Most insurance companies require you to fill out generic questionnaires that ask for information about the nature of your disability, among other things.  Because Principal Life handles a lot of disability claims by physicians, it has created a particular “Medical Professional Occupation and Financial Questionnaire” that is more comprehensive than a generic questionnaire, and is specifically tailored towards collecting information from medical professionals.  The questionnaire is quite extensive, and asks about a wide variety of information, from your ownership interest in your practice, to whether your practice participates in a health care network, to the credentials of the medical professional owners and associate professionals you work with, to whether you receive any reimbursements from prescriptions.  If you are unsure about the content or scope of any questionnaire you receive, an experienced disability insurance attorney can help answer any questions you may have.


Alternative Treatments for Chronic Pain

Often, when an insured begins to suffer chronic pain, the insured’s first thought is to contact his or her doctor to seek out a prescription for pain medication.  At the same time, many insureds do not want to take pain medication because such medication can often have harmful side effects.  In this post, we will be looking at some alternative methods of treating chronic pain that insureds who are hesitant about taking pain medication may want to consider.


This is a technique where practitioners stimulate specific points on the body by inserting thin needles into the skin.

The Case For.  Results from several studies suggest that acupuncture is an effective method of treating chronic pain, particularly low-back pain, neck pain, and osteoarthritis/knee pain.

The Case Against.  Studies also suggest that, although acupuncture can help relieve back pain immediately after treatment, it is less effective as a long-term solution.  Additionally, improperly performed acupuncture can cause serious side effects, including infections, punctured organs, collapsed lungs, and injury to the central nervous system.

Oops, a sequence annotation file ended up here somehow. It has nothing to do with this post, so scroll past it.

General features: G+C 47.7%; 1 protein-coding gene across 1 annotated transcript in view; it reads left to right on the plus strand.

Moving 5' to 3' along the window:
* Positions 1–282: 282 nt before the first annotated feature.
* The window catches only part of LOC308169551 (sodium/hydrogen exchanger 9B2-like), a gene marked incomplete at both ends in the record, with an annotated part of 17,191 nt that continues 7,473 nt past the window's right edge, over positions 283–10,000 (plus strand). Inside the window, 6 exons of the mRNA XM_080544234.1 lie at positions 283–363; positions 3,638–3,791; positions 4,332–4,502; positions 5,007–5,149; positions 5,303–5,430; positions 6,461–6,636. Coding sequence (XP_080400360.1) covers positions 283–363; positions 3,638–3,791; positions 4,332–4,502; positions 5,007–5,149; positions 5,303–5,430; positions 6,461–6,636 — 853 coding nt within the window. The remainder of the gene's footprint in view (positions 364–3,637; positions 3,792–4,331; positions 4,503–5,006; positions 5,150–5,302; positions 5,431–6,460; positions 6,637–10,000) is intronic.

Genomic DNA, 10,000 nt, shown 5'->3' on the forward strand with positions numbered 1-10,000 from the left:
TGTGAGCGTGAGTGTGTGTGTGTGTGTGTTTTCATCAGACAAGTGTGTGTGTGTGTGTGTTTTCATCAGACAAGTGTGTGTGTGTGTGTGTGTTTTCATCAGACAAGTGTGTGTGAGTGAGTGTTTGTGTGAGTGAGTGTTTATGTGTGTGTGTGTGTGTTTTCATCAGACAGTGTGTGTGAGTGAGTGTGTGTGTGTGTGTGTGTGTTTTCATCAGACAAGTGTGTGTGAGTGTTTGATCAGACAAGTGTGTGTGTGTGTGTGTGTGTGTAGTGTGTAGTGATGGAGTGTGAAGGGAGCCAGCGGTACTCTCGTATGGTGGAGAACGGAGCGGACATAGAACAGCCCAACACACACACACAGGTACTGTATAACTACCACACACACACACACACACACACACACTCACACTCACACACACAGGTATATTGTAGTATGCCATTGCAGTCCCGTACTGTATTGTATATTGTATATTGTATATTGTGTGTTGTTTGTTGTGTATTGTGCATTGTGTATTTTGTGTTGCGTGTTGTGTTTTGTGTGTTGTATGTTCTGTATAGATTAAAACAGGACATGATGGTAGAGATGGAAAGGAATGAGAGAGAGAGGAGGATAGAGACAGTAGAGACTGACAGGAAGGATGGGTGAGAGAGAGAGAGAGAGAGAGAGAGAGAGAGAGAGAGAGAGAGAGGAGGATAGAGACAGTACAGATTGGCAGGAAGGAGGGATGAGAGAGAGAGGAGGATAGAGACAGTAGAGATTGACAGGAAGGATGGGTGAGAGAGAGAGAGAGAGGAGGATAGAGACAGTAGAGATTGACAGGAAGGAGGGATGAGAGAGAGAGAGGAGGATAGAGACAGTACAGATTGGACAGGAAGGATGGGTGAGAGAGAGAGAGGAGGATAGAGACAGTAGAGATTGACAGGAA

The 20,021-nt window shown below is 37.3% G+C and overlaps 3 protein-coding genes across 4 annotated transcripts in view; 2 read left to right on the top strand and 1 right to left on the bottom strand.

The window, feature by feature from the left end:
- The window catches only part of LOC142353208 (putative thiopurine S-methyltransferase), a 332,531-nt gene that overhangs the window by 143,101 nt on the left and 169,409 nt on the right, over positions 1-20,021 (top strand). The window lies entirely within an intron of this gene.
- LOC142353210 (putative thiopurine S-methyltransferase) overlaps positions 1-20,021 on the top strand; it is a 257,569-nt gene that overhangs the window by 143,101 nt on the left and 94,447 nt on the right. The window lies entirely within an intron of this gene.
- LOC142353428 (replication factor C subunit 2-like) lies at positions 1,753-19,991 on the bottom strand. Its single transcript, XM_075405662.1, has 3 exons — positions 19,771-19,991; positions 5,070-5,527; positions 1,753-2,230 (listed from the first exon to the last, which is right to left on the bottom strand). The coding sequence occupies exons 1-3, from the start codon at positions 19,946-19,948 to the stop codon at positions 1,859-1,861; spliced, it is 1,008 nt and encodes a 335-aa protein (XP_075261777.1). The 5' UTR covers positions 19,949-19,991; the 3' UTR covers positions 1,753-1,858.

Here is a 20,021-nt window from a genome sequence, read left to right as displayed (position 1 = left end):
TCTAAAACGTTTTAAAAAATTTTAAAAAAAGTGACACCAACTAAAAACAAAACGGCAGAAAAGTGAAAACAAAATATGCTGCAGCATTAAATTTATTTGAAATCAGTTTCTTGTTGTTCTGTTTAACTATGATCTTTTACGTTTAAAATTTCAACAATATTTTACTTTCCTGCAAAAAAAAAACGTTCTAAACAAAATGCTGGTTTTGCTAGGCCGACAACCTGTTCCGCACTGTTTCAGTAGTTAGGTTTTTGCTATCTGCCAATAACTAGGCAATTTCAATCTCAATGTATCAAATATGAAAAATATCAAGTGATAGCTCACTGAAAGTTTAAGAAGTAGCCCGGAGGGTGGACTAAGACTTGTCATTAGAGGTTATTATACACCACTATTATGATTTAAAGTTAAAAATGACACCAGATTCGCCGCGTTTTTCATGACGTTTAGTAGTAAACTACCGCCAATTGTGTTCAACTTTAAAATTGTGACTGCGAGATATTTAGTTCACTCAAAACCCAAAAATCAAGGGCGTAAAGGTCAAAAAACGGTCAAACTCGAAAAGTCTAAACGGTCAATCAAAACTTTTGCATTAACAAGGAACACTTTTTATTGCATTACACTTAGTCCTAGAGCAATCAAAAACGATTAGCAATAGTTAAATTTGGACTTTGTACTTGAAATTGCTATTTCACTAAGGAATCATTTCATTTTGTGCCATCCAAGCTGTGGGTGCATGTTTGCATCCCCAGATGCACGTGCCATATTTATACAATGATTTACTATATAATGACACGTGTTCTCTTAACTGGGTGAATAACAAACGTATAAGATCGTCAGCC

Stress often aggravates and increases chronic pain.  Hypnosis seeks to lessen pain levels by alleviating stress levels.

The Case For.  Multiple studies have shown that hypnosis is useful for reducing pain, including an analysis of studies by the Mount Sinai School of Medicine that revealed moderate to large pain-relieving effects from hypnosis.

The Case Against.  Other studies suggest that the positive effects of hypnosis are merely the result of a placebo effect.


While exercise is often recommended as a treatment for chronic pain, many insureds fear that rigorous exercise will actually increase, not lessen, their pain.  Yoga offers a gentle way to exercise that doesn’t involve too much stress on joints while still enabling you to strengthen the muscles around your joints.

The Case For.  Duke University Medical Center completed a review of 20 years’ worth of studies and found that yoga is an effective treatment for many forms of chronic pain, including osteoarthritis, carpal tunnel syndrome, and fibromyalgia.

The Case Against.  Yoga can be difficult for people who aren’t very flexible, and classes can sometimes be too strenuous for those just starting out.  Beginners should start with basic poses before attempting advanced poses that could exacerbate their pain if not performed properly.


Many people assert that altering your diet is an effective method of fighting pain-causing illnesses.  More specifically, foods that have been linked to lowering pain levels include:

  • Cherries (arthritis, muscle pain)
  • Ginger (migraines, arthritis, sore muscles)
  • Salmon (aching back, neck, and joints)
  • Turmeric (aching joints)
  • Edamame (arthritis)
  • Hot peppers (arthritis)

The Case For.  All of these foods are easy to find and fairly easy to work into your diet.  They are also present a natural alternative to medicines that may have potentially harmful side effects.

The Case Against.  These treatment options won’t necessarily work unless the rest of your diet is fairly healthy.  The potentially helpful effects of these foods will often be offset by the junk food that many people consume.  Consequently, a major overhaul your diet may be necessary in order to see any meaningful results.

Continue reading Alternative Treatments for Chronic Pain


Pain Killers and Their Risks


We have talked extensively about how various disabilities, such as arthritis, carpal tunnel syndrome, and chronic neck and back pain, can affect you and your practice. One of the ways of dealing with all of these disabilities is to take painkillers such as Advil and Aleve, or NSAIDs (non-steroidal anti-inflammatory drugs). Many people will be prescribed these medications, or take them over-the-counter, for issues ranging from a small headache to disabling pain.

However, just because these drugs are common doesn’t mean they’re completely foolproof or safe. Recently, the FDA has announced that there should be changes made to the labels of NSAIDs regarding their risks. Instead of saying that they “may cause” an increased risk of heart attack or stroke, the FDA urges that the wording should state that they do “cause an increased risk”.